Acting becomes you, my dear...

By anne
March 16, 2007 - 13:11.

Twenty-one years ago, as the mother of a newborn, I stayed home for a while on maternity leave, and I got hooked on daytime television. At first it was idle entertainment. Then it became important for me to find out whether Erica Kane would discover her daughter Bianca’s secret, and if the knowledge would cause a rift between them, and what gallant knight would finally ride to their rescue, but only after destroying the one piece of evidence that could reveal his true identity.

Family members noticed the unwarranted drama with which I responded to questions like, “Hey, could you grab the ketchup?”

Ketchup? What are you saying? That my meatloaf isn’t good enough? What else have you been hiding from me?

The weird part was that I could feel it happening—feel my head tilting upward and ever so slightly to the side. Feel my chin twitch and my eyes go steely. Feel my body whirling around to face my accuser. I allowed it. I had let Days into my life.

I remembered this during act two of Act a Lady at Illusion Theater. Costumes and cosmetics turned the men into delightfully ghastly-looking women—especially the freshly exhumed Romala von Plofsdorf (Fred Wagner)—but it was acting as ladies that transformed their outlook and, to varying degrees, affected their behavior.

I found act one to be mostly silly, as I’m not much for gender jokes. I love to laugh (and did), but in the theater, I also want to feel tension. Toward the end, I got my wish. I actually worried that the men-cum-ladies wouldn’t be able to change back into themselves after the show-within-a-show. The affectations that had served them as actors threatened to topple a 20-year marriage, hobble a budding romance, and cause community outrage. Thank God they managed to snap out of it, just as I did when I finally quit watching the soaps.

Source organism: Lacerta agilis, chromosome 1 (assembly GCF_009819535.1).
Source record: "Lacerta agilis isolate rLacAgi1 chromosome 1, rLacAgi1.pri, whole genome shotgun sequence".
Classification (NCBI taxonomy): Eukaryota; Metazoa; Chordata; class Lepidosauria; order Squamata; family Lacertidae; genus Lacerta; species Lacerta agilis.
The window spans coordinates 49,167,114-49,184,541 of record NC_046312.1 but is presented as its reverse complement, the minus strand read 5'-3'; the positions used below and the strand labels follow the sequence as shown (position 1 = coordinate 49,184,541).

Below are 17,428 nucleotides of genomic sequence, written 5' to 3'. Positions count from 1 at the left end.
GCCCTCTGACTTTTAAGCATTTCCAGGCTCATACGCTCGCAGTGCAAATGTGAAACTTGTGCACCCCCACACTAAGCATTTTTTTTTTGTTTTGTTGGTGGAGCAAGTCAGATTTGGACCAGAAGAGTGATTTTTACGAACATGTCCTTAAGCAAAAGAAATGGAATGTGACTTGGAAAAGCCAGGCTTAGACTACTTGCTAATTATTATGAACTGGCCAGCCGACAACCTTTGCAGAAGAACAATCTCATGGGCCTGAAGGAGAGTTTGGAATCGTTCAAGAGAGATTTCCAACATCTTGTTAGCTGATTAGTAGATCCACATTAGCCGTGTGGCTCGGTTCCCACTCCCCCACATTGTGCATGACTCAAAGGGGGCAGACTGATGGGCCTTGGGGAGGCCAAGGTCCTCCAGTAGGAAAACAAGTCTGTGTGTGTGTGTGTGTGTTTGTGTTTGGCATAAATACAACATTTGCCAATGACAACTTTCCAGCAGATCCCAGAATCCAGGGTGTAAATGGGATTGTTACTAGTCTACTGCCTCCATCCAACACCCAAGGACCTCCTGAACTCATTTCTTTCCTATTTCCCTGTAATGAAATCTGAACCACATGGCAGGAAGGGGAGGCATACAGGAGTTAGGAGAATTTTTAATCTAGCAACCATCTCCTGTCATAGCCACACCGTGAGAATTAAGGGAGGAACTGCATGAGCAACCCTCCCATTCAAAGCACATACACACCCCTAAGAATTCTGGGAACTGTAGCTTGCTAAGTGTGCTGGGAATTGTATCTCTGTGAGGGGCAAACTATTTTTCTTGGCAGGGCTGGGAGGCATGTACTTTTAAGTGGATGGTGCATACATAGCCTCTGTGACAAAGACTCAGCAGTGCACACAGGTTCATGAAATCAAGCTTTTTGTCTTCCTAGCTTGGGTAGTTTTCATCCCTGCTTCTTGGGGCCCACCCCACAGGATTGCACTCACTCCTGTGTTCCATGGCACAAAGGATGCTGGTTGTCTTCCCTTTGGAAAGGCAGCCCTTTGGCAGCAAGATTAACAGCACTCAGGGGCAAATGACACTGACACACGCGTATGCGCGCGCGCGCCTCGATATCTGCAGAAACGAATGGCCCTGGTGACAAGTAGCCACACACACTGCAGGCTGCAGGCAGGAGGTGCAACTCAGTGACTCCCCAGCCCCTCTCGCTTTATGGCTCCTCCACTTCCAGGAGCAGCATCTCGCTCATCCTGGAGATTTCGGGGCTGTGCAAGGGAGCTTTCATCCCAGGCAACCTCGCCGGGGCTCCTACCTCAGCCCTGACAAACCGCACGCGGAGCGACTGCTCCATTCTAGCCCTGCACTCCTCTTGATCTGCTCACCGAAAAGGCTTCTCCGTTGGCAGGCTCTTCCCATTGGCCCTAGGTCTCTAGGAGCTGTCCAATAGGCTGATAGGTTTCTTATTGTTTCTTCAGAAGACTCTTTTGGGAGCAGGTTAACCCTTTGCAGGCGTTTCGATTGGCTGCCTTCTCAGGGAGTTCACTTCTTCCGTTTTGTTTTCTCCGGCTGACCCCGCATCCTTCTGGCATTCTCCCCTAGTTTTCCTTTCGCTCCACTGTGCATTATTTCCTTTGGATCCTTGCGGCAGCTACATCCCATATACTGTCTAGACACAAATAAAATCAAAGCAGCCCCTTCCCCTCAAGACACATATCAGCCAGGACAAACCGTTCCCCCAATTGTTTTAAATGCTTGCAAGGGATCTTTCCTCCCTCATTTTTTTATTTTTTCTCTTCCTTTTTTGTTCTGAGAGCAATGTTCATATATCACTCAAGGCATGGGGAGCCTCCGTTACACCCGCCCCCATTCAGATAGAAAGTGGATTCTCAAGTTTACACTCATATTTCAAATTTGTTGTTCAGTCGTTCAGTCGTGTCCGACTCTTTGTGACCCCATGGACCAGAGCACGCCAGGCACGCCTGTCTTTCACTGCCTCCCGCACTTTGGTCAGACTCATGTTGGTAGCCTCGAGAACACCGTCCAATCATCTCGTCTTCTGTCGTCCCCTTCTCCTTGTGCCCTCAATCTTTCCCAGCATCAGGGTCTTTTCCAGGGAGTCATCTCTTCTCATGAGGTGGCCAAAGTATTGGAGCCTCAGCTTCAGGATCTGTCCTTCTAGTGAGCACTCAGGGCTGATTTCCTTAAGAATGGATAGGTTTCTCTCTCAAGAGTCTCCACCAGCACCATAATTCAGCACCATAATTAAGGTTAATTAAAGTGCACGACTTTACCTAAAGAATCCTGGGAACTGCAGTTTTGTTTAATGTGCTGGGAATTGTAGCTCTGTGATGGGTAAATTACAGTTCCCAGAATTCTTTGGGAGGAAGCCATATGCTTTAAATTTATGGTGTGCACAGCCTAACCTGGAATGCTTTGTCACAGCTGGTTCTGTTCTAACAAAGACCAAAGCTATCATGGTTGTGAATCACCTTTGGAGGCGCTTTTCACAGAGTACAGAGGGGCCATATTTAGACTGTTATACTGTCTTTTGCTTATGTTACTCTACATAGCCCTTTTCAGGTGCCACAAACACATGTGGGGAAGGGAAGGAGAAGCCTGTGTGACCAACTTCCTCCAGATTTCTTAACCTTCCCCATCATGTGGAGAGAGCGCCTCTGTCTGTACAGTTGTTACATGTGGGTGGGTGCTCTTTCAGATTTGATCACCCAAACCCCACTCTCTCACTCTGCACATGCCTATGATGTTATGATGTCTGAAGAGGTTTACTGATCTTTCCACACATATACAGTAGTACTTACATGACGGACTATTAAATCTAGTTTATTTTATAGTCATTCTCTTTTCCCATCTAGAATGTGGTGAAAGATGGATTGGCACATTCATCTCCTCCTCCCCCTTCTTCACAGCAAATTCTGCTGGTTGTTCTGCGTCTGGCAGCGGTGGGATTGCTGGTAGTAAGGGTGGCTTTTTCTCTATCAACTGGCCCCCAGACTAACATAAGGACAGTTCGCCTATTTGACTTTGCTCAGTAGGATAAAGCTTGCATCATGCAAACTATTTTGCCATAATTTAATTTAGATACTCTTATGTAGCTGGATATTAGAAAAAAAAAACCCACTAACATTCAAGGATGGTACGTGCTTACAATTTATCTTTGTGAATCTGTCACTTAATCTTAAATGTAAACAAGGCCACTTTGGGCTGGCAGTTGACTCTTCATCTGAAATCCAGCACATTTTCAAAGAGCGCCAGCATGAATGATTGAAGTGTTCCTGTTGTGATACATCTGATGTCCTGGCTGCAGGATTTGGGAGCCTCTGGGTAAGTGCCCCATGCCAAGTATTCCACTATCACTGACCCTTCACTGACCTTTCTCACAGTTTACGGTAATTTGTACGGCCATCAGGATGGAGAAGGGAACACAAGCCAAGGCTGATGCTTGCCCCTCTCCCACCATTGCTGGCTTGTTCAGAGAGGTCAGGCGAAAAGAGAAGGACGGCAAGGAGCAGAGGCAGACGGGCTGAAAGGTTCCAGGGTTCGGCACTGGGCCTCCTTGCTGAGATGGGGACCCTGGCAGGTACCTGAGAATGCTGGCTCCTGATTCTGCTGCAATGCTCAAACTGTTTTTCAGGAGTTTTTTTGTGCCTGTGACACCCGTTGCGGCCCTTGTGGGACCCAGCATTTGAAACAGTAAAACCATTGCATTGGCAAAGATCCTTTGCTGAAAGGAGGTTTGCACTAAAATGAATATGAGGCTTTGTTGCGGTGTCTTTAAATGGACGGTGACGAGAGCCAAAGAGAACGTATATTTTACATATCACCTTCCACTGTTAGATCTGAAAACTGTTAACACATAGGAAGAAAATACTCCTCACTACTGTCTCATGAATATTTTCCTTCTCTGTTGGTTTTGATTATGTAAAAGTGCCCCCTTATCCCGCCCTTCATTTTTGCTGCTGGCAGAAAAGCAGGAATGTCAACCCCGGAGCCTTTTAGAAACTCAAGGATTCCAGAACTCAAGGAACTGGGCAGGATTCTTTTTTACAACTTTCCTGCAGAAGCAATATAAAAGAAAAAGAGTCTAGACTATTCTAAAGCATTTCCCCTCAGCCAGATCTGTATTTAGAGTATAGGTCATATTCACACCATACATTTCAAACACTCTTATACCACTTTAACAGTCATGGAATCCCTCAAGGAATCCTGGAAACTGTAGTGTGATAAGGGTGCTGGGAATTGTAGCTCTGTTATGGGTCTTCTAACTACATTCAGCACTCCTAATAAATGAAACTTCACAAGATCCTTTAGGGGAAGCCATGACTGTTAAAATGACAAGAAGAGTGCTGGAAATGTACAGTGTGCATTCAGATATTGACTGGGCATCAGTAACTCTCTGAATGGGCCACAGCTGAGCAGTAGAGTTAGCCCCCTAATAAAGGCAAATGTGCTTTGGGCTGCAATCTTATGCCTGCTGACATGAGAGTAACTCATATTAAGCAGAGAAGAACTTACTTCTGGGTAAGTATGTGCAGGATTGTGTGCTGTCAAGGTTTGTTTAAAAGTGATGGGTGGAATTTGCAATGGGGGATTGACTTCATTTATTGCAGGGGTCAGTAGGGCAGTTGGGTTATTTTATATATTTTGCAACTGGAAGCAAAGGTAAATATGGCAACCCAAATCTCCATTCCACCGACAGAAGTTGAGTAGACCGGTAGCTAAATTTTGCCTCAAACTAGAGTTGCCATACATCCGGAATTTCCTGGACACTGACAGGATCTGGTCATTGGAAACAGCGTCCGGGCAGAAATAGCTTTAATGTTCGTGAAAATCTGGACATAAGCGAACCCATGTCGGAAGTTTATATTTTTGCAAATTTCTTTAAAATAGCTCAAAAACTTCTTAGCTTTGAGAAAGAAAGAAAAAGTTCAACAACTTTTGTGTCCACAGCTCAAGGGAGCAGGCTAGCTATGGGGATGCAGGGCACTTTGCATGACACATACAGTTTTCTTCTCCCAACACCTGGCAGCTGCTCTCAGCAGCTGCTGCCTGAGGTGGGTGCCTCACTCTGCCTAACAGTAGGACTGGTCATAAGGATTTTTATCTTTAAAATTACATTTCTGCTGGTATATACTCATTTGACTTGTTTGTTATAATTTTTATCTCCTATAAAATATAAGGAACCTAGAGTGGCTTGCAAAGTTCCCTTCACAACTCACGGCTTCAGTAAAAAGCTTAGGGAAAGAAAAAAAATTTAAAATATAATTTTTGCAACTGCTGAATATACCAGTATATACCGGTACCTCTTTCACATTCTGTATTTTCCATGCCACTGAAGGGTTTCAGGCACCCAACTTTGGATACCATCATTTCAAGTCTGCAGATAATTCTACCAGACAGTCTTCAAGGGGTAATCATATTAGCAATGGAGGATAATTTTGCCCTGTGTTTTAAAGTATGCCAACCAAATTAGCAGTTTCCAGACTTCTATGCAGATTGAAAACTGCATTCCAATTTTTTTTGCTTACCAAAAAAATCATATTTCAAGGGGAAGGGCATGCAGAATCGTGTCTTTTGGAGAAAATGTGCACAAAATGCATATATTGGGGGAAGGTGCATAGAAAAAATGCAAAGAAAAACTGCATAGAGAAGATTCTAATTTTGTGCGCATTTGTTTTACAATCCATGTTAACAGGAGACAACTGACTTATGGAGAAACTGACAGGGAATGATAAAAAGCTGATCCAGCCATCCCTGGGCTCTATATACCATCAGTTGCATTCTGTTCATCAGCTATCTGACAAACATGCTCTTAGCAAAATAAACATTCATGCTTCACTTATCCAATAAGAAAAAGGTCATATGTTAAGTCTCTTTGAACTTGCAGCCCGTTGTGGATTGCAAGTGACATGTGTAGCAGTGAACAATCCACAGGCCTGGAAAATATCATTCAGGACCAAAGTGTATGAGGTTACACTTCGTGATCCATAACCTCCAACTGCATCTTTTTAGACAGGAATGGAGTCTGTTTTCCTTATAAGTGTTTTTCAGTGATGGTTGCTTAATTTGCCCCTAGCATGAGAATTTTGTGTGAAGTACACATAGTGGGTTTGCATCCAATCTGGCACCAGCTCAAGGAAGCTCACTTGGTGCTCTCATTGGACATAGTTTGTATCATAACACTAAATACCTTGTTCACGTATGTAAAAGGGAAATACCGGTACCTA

Maybe this is why Hollywood couples don’t last. Maybe they get into character and can’t quite get out. Inside their masks and their makeup, their accents and their accoutrements, who’s to say they’re not transformed? Who’s to say we’re not in danger of becoming what we watch on TV? On the other hand, who’s to say we can’t learn something of value from vicarious experience? (I think we can and do, whether we like it or not.)

“You can’t tell a lady by her high, shiny shoes,” belts out Dorothy (Greta Grosch) to the strains of her accordion. “You can tell a lady by her walk.”

I think it’s both. I believe that to transform, you need new shoes to walk around in. By the same token, Jimmy Choos alone don’t make the lady; nor do Bruno Maglis make the man. You’ve got to change the walk. And if you’ve ever traded hiking boots for heels, you know you just can’t walk the same.

Written by award-winning playwright-to-watch Jordan Harrison and directed by everywhere-all-the-time collaborator and Theater Latté Da founding artistic director Peter Rothstein, this play should be of special interest to anyone who’s ever been on stage.

Act a Lady runs through Saturday, March 17—only two more shows. For tickets or a value card that gives you $100 worth of shows for $75, visit or call 612-339-4944.

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